The zombie-like White Walkers who ominously encroach ever closer each series on the Seven Kingdoms could be decoded as either a representation of the fears of our elites regarding a global mass uprising against inequality; or perhaps, in even more apocalyptic terms, that capitalism is leading the entire species over the precipice thanks to its addiction to war or disregard for environmental degradation. The author spells out the feasible correlation between the visceral scenes of horror in the series and those we observe on the television news with depressing familiarity.

The crisis of twenty-first century capitalism, ‘appears to us in spectral terms, as something possessed of an artificial existence capable of impinging on our own, as an alien and external power with an independent momentum, imbued with its own ghostly life’ (p.7). If anything, it could be argued that GOTstruggles to keep pace with the scale of suffering in our world. Mass drownings in the Mediterranean, televised decapitations in the Middle East and random slaughter of civilians in European capitals matches the shocking manner with which the show like to frequently dispatch its leading characters. Watching an episode of the show and then watching the news can often generate a disturbing feeling of continuity between the two genres that does not bode well for the future of humanity.

Our 1% and The Hunger Games

The HungerGames books and movies have, even more explicitly than GOT, tuned into a global sense of declining faith in the status quo and rising awareness of an undefined existential crisis looming on the horizon. Created by Suzanne Collins between 2008 and 2010, the narrative centres on the adventures of a female teenager, Katniss Everdeen, in a future United States, renamed Panem, that has been ravaged by a thinly-sketched internal convulsion, leaving society polarised between a parasitical elite, residing in the opulent and fortified Capitol, and the mass of the population left to cower in tightly-controlled and poverty-stricken districts. Katniss evolves throughout the series from being a reluctant lone-wolf, concerned only to protect her immediate family, into the willing spearhead of a mass uprising against the cocooned ruling class. McKenna neatly describes the stories as ‘Art for the Occupy Era’. He identifies the most obvious parallels between the series and twenty-first century political trends:

Suzanne Collins’ descriptions of Panem are saturated with contemporary insight; in quantitative terms, the opposition between the Capitol and the districts is very much the antagonism of the 1% against the 99% as articulated by the Occupy movements. But quantitatively, too, the nature of the current economic crisis is thrown into relief by the territorial dynamic of Panem’ (p.8).

The latter point is developed insightfully by the author into a comparison of the superficial and unproductive lifestyle of the elite denizens of Panem with the inflated and illusory property-bubbles within the Western states that triggered the global crash of the last decade. The much-debated process of financialisation that has characterised the advanced capitalist economies since the 1980s has engendered a delusional mentality among the elite that steadily deteriorating growth and profit rates can be off-set by investment in what Marx refers to as fictitious capital. McKenna perceives a congealed version of this in the mind-set of the 1% featured in Collins’ stories. The unproductive, exploiting and mask-wearing class who tyrannise the masses in the districts, reveal that ‘the superficiality, the luxury décor, the priceless jewels – all of which adorn the Capitol; where the wealthy citizens interact – do not form an appearance that belies a more fundamental reality. Rather, such externality provides, simultaneously, the absolute essence’ (p.9).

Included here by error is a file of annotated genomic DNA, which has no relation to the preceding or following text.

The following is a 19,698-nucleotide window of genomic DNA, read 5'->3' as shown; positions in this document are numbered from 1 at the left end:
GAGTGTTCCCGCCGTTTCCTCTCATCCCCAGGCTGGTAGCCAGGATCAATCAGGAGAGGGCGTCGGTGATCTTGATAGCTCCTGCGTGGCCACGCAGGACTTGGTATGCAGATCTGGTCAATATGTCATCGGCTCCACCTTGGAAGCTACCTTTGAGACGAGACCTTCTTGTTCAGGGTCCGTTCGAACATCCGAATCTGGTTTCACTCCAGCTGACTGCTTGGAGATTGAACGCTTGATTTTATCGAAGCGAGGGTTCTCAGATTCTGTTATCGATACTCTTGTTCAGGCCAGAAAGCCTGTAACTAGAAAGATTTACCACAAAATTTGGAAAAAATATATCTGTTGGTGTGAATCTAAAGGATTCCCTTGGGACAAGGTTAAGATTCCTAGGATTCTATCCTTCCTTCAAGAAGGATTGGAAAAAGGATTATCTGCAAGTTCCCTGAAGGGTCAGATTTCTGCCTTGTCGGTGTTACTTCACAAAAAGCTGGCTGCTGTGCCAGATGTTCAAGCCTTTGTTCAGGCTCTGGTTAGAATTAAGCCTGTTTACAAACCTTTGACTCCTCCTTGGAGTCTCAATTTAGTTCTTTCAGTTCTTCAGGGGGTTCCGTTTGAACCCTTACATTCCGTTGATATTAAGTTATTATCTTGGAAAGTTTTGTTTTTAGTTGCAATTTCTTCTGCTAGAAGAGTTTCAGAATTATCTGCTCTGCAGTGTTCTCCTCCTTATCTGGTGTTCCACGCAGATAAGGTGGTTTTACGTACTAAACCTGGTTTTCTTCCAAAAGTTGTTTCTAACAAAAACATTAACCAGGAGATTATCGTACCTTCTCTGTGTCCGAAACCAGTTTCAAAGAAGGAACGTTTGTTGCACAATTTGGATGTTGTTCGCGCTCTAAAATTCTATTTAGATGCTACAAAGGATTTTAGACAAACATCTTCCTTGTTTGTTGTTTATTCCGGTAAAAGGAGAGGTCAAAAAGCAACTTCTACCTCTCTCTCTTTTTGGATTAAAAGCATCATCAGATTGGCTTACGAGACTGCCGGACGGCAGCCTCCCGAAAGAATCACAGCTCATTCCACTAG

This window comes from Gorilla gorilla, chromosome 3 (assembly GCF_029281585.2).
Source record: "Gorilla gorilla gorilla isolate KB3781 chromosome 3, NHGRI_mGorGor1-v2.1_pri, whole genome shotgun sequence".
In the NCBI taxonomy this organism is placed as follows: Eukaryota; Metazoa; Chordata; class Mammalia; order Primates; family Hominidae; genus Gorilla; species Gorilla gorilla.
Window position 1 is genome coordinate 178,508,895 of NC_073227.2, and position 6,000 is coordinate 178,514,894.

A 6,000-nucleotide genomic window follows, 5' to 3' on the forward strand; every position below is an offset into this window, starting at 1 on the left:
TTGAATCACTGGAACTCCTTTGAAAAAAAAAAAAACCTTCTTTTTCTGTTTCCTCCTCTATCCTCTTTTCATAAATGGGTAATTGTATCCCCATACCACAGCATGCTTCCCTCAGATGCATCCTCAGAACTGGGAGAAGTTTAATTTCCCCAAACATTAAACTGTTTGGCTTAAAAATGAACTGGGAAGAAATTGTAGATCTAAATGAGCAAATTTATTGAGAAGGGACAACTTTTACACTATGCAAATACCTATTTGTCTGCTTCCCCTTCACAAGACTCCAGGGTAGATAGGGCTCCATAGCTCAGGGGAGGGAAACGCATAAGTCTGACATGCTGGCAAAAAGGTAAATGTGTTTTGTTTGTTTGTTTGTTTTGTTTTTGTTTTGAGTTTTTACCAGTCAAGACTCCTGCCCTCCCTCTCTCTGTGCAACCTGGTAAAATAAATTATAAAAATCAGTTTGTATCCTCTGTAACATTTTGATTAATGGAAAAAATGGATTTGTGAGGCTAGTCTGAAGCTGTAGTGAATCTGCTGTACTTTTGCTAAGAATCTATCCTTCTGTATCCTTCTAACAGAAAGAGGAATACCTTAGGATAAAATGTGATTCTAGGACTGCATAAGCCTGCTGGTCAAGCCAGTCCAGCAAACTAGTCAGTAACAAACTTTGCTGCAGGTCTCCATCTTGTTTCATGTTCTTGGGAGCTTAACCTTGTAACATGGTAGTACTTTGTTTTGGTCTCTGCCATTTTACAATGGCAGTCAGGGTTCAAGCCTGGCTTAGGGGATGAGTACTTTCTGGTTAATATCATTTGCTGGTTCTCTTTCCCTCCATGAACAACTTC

McKenna’s lucid analyses of The Hunger Games universe not only provides an intriguing critique of the nature of twenty-first century capitalism but also offers a thoughtful perspective on how the forces of the left might strategise the means of overthrowing this system. The novels and films are premised on the existence on a ruling clique that has prevailed for decades by integrating a diet of reality television for the masses with a merciless deployment of extreme violence against the minority who reject its hegemony.

Anti-capitalism and The Hunger Games

The author cites Collins’ own account of how she was inspired to write the stories when she was casually channel-hopping and found herself juxtaposing news footage of war in the Middle East with a ‘Big Brother’-style reality show. The concept occurred to her of an oppressive polity that cynically utilises mass manipulation of the media with lethal force. Katniss locates the weakness of this twin-track hierarchy by proving herself to be, paradoxically, both a darling of the media and an uncompromising warrior. The Panem elite ‘necessitated a totalised form, requiring the drawing together of both spheres, seeking to locate cultural and domestic forms of exploitation within the logic of a broader imperialism in and through the reality TV motif’ (p.10). The trilogy unconsciously echoes Marx’s clarion call that capitalism calls forth its own gravedigger.

Referring to the Occupy movement, McKenna notes that its great advance in terms of political consciousness was the propagation of the holistic concept of ‘anti-capitalism’. The phrase emerged out of the Seattle protest against the WTO in 1999 and has now become a familiar trope on demonstrations and rallies around the world. In previous decades, resistance movements tended to be highly committed but also fatally fragmented by ‘identity politics’; the tendency to be self-limiting by an exclusively anti-racist, anti-sexist, anti-homophobic or environmental agenda.